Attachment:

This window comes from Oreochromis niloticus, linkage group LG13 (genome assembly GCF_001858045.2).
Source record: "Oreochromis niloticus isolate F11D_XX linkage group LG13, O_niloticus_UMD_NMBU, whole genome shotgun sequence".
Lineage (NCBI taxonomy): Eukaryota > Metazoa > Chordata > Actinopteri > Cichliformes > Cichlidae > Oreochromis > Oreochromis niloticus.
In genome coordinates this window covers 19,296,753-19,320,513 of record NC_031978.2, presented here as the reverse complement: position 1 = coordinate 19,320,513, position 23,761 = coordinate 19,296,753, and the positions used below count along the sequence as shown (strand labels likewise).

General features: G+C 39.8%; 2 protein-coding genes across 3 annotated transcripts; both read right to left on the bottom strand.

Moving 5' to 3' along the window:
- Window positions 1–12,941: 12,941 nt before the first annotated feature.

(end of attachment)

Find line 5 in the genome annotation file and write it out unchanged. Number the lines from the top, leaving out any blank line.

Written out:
General features: G+C 39.8%; 2 protein-coding genes across 3 annotated transcripts; both read right to left on the bottom strand.